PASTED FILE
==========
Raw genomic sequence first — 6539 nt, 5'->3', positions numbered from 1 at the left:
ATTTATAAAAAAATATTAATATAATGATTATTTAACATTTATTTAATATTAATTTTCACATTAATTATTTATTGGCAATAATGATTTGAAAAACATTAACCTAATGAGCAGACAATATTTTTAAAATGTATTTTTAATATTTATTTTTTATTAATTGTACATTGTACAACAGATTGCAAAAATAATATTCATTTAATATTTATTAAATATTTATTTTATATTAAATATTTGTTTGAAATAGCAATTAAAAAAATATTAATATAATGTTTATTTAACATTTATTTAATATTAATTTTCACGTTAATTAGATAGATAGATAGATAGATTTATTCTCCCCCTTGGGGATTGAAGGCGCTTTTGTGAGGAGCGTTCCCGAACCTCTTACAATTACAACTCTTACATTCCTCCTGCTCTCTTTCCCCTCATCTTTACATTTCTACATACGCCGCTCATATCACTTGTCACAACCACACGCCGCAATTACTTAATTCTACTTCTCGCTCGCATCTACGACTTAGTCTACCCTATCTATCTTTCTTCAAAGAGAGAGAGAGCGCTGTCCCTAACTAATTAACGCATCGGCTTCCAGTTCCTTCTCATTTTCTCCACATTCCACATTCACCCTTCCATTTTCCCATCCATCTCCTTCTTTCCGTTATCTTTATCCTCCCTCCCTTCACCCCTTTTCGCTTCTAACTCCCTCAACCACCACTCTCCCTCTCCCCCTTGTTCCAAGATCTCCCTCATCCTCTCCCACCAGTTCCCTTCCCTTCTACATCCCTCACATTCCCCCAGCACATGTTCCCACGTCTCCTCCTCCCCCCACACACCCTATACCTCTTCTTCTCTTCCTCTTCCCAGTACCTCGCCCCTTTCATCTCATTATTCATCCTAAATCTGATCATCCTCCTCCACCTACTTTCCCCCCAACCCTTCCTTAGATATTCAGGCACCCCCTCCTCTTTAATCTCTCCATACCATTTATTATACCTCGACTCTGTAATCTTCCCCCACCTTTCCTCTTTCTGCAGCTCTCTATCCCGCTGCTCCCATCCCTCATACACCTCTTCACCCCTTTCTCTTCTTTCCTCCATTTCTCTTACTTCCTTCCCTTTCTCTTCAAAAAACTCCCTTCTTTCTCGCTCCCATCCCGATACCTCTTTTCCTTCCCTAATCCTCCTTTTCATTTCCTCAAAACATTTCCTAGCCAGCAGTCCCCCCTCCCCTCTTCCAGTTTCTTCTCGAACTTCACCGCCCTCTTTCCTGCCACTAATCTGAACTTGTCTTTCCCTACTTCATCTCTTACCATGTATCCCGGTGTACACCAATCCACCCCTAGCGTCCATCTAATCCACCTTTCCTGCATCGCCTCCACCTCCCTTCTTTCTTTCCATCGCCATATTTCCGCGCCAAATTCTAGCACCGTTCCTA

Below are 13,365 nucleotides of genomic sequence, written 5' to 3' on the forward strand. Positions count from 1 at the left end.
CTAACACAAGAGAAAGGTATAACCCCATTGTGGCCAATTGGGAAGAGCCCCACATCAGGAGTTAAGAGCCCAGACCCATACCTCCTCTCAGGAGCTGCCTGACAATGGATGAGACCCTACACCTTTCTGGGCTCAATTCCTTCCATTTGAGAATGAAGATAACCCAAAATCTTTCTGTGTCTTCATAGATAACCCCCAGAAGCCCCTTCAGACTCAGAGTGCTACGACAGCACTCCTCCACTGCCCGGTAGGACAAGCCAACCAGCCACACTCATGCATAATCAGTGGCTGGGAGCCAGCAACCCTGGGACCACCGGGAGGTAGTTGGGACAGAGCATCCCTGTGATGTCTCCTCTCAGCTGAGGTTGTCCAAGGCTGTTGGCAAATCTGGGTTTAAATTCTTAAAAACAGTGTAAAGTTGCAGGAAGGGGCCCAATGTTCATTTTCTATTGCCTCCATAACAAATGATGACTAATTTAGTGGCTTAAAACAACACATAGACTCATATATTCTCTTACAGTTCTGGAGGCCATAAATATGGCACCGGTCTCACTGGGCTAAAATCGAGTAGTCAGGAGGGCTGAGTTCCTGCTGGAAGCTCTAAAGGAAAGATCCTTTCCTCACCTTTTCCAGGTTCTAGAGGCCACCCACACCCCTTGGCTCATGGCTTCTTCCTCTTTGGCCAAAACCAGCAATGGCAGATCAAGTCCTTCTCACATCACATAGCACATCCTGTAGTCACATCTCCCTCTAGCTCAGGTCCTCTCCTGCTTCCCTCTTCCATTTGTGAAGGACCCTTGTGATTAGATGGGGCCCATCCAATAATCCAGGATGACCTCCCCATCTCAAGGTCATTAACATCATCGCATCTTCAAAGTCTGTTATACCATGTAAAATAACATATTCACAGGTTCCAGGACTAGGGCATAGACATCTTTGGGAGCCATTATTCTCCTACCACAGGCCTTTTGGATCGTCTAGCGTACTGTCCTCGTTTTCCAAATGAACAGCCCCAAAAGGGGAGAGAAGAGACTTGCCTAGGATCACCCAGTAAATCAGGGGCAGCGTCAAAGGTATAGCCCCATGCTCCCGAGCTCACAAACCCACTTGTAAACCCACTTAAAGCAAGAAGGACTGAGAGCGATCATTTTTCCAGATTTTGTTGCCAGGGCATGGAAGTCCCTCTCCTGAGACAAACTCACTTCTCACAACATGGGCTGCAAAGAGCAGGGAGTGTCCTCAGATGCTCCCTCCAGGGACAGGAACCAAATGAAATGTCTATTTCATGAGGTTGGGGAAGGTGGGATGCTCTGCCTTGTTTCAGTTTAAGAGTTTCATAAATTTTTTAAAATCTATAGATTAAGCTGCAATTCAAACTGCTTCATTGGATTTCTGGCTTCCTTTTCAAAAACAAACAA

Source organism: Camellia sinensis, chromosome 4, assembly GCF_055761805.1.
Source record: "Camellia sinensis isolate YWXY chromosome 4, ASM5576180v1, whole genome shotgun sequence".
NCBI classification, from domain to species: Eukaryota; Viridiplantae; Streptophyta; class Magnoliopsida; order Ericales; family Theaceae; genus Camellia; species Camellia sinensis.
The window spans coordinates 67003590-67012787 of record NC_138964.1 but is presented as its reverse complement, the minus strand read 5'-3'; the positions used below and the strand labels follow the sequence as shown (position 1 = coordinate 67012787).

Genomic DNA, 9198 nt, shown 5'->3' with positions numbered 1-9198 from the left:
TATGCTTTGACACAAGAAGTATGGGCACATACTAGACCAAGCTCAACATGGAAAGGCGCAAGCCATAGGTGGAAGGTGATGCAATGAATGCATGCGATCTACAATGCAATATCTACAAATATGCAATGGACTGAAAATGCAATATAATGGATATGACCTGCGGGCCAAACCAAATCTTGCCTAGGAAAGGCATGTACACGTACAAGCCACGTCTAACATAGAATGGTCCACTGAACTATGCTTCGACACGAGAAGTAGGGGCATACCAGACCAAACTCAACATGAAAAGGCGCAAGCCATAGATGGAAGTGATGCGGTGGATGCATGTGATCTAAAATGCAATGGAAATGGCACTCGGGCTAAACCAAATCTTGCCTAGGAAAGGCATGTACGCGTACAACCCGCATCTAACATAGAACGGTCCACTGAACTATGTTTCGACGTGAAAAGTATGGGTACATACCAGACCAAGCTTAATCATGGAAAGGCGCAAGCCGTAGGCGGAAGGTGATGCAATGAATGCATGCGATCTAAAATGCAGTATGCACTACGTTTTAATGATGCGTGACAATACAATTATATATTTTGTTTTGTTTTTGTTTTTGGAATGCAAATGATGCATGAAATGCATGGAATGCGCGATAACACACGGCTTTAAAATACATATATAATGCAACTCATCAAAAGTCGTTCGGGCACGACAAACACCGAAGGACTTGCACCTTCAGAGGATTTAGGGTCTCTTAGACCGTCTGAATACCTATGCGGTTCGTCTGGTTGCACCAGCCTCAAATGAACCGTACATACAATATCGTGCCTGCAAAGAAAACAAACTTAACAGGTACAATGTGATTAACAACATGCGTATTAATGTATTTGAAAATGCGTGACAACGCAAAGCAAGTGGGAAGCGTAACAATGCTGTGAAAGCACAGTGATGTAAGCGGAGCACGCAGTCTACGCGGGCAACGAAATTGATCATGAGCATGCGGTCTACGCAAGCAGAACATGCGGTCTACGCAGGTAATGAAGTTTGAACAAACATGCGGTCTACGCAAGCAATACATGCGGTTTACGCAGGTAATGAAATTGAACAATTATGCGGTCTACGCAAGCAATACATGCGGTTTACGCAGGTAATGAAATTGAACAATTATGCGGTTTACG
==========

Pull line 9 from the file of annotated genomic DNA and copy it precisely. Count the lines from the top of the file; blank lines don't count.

Genomic DNA, 9198 nt, shown 5'->3' with positions numbered 1-9198 from the left: